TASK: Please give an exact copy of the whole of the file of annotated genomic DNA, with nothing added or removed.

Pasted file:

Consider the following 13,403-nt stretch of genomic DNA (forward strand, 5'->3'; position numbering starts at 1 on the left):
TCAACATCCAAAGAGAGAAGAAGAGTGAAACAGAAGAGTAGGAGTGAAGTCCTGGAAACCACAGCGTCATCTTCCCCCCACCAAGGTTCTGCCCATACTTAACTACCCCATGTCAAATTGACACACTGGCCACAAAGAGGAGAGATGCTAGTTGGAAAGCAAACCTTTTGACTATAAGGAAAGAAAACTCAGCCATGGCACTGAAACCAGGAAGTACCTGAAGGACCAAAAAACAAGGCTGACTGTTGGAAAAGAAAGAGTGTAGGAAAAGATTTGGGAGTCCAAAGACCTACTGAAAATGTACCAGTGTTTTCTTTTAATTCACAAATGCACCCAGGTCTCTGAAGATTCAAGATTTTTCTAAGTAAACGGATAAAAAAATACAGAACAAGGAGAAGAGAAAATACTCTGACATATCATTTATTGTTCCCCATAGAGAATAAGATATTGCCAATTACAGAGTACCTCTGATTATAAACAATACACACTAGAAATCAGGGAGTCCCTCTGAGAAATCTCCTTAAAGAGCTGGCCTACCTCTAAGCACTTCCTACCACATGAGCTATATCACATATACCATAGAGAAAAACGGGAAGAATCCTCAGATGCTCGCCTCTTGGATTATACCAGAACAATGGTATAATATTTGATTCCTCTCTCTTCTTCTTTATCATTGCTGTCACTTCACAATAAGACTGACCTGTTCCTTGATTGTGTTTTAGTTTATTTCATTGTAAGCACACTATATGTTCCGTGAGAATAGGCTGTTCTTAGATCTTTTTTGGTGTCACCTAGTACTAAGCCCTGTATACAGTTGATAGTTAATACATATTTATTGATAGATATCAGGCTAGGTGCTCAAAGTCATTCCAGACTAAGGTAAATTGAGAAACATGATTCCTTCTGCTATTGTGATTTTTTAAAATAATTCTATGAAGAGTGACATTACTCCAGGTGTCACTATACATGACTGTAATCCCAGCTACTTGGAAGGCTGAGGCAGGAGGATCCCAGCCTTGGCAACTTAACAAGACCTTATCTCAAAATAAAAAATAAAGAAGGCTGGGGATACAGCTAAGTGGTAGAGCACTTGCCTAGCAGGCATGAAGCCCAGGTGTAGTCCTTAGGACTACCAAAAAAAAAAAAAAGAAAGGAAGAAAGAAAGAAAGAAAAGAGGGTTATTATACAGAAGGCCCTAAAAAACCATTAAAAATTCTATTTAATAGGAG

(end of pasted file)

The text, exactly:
Consider the following 13,403-nt stretch of genomic DNA (forward strand, 5'->3'; position numbering starts at 1 on the left):
TCAACATCCAAAGAGAGAAGAAGAGTGAAACAGAAGAGTAGGAGTGAAGTCCTGGAAACCACAGCGTCATCTTCCCCCCACCAAGGTTCTGCCCATACTTAACTACCCCATGTCAAATTGACACACTGGCCACAAAGAGGAGAGATGCTAGTTGGAAAGCAAACCTTTTGACTATAAGGAAAGAAAACTCAGCCATGGCACTGAAACCAGGAAGTACCTGAAGGACCAAAAAACAAGGCTGACTGTTGGAAAAGAAAGAGTGTAGGAAAAGATTTGGGAGTCCAAAGACCTACTGAAAATGTACCAGTGTTTTCTTTTAATTCACAAATGCACCCAGGTCTCTGAAGATTCAAGATTTTTCTAAGTAAACGGATAAAAAAATACAGAACAAGGAGAAGAGAAAATACTCTGACATATCATTTATTGTTCCCCATAGAGAATAAGATATTGCCAATTACAGAGTACCTCTGATTATAAACAATACACACTAGAAATCAGGGAGTCCCTCTGAGAAATCTCCTTAAAGAGCTGGCCTACCTCTAAGCACTTCCTACCACATGAGCTATATCACATATACCATAGAGAAAAACGGGAAGAATCCTCAGATGCTCGCCTCTTGGATTATACCAGAACAATGGTATAATATTTGATTCCTCTCTCTTCTTCTTTATCATTGCTGTCACTTCACAATAAGACTGACCTGTTCCTTGATTGTGTTTTAGTTTATTTCATTGTAAGCACACTATATGTTCCGTGAGAATAGGCTGTTCTTAGATCTTTTTTGGTGTCACCTAGTACTAAGCCCTGTATACAGTTGATAGTTAATACATATTTATTGATAGATATCAGGCTAGGTGCTCAAAGTCATTCCAGACTAAGGTAAATTGAGAAACATGATTCCTTCTGCTATTGTGATTTTTTAAAATAATTCTATGAAGAGTGACATTACTCCAGGTGTCACTATACATGACTGTAATCCCAGCTACTTGGAAGGCTGAGGCAGGAGGATCCCAGCCTTGGCAACTTAACAAGACCTTATCTCAAAATAAAAAATAAAGAAGGCTGGGGATACAGCTAAGTGGTAGAGCACTTGCCTAGCAGGCATGAAGCCCAGGTGTAGTCCTTAGGACTACCAAAAAAAAAAAAAAGAAAGGAAGAAAGAAAGAAAGAAAAGAGGGTTATTATACAGAAGGCCCTAAAAAACCATTAAAAATTCTATTTAATAGGAG